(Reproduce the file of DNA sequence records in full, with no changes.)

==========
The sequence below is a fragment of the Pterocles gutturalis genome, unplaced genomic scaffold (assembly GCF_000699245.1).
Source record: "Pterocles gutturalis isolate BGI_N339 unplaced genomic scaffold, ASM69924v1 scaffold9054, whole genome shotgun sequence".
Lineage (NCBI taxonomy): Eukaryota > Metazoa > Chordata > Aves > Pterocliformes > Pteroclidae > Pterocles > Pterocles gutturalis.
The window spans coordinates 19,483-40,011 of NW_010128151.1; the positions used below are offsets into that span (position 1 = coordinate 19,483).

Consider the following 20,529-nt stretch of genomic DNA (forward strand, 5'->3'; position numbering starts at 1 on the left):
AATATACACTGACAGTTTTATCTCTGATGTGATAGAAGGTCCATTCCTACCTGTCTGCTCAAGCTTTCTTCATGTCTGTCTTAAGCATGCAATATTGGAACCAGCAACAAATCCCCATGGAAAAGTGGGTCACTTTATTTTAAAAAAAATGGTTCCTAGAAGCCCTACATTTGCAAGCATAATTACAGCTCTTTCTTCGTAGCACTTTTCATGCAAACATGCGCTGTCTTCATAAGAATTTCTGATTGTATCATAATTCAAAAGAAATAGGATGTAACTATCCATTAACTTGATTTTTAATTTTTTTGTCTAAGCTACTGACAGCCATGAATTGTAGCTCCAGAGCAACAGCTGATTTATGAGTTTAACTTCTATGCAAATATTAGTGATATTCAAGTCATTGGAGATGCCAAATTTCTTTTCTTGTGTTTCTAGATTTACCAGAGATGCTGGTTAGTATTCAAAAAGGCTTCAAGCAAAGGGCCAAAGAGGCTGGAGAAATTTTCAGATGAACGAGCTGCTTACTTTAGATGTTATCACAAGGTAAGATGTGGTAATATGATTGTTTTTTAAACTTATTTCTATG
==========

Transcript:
The sequence below is a fragment of the Pterocles gutturalis genome, unplaced genomic scaffold (assembly GCF_000699245.1).
Source record: "Pterocles gutturalis isolate BGI_N339 unplaced genomic scaffold, ASM69924v1 scaffold9054, whole genome shotgun sequence".
Lineage (NCBI taxonomy): Eukaryota > Metazoa > Chordata > Aves > Pterocliformes > Pteroclidae > Pterocles > Pterocles gutturalis.
The window spans coordinates 19,483-40,011 of NW_010128151.1; the positions used below are offsets into that span (position 1 = coordinate 19,483).

Consider the following 20,529-nt stretch of genomic DNA (forward strand, 5'->3'; position numbering starts at 1 on the left):
AATATACACTGACAGTTTTATCTCTGATGTGATAGAAGGTCCATTCCTACCTGTCTGCTCAAGCTTTCTTCATGTCTGTCTTAAGCATGCAATATTGGAACCAGCAACAAATCCCCATGGAAAAGTGGGTCACTTTATTTTAAAAAAAATGGTTCCTAGAAGCCCTACATTTGCAAGCATAATTACAGCTCTTTCTTCGTAGCACTTTTCATGCAAACATGCGCTGTCTTCATAAGAATTTCTGATTGTATCATAATTCAAAAGAAATAGGATGTAACTATCCATTAACTTGATTTTTAATTTTTTTGTCTAAGCTACTGACAGCCATGAATTGTAGCTCCAGAGCAACAGCTGATTTATGAGTTTAACTTCTATGCAAATATTAGTGATATTCAAGTCATTGGAGATGCCAAATTTCTTTTCTTGTGTTTCTAGATTTACCAGAGATGCTGGTTAGTATTCAAAAAGGCTTCAAGCAAAGGGCCAAAGAGGCTGGAGAAATTTTCAGATGAACGAGCTGCTTACTTTAGATGTTATCACAAGGTAAGATGTGGTAATATGATTGTTTTTTAAACTTATTTCTATG